Perito Moreno Glacier, Argentina
Unlike most glaciers on Earth, Perito Moreno Glacier in Patagonia, Argentina, is still growing. At 19 miles long and an average of 240 feet high, the glacier covers 121 square miles and continues to expand. It is common for massive pieces of the glacier to fracture and crash into the water beneath, creating an epic spectacle for visitors.
Dole Plantation’s Giant Pineapple Garden Maze, Wahiawa, Hawaii
Once the largest maze in the world, this tropical plant garden covers over 3 acres and contains nearly 2.5 miles of pathways. The maze is made of 14,000 iconic Hawaiian plants, including pineapples, hibiscus, and crotons, and the center is in the shape of a pineapple.
Glass Beach, Fort Bragg, California
What started as an unofficial town dump site in the early 1900s is now a beach covered in sea glass. Cleanup efforts began in the ’60s, and in 2002, Glass Beach became part of MacKerricher State Park in California. Visitors are welcome to enjoy the weathered glass and trinkets, but removing glass or other treasures from the beach is prohibited.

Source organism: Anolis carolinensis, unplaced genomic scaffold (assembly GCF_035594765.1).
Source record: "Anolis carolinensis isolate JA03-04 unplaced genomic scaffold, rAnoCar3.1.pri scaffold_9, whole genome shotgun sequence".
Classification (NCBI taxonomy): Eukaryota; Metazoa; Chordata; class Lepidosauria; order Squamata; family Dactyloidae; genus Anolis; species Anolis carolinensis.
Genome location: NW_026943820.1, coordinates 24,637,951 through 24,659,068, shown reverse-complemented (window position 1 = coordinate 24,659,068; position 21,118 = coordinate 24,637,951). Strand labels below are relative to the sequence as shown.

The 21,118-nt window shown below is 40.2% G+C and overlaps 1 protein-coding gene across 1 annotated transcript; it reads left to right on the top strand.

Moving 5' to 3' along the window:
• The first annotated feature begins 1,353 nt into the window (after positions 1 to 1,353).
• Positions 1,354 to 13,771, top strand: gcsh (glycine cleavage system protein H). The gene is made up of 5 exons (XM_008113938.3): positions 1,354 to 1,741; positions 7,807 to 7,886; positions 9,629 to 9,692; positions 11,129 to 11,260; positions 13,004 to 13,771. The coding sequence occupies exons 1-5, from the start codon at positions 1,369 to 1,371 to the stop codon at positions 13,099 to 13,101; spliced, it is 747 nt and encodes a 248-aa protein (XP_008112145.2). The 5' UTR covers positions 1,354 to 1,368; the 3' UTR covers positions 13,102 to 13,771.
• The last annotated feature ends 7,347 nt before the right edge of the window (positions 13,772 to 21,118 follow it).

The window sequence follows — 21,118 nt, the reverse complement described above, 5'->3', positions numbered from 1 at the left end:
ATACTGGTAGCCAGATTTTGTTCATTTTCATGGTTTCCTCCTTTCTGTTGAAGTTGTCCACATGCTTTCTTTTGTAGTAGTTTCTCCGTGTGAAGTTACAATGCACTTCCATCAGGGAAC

Nuclear Waste Adventure Trail, Weldon Spring, Missouri
Formerly the site of an explosives factory and then a uranium refinery, this man-made hill in Missouri is an entombed hazardous waste site. After 15 years of cleanup and hundreds of millions of dollars spent, the Disposal Cell is now considered a safe recreational area and is a popular spot for birdwatchers and stargazers.
Lake Abraham, Alberta, Canada
Frozen bubbles of methane fill this ice-covered lake in winter, creating a surreal landscape that draws photographers to this Rocky Mountain locale in Alberta, Canada. The bubbles are created when bacteria consume decaying organic matter and release methane as waste, which becomes trapped in the frozen lake.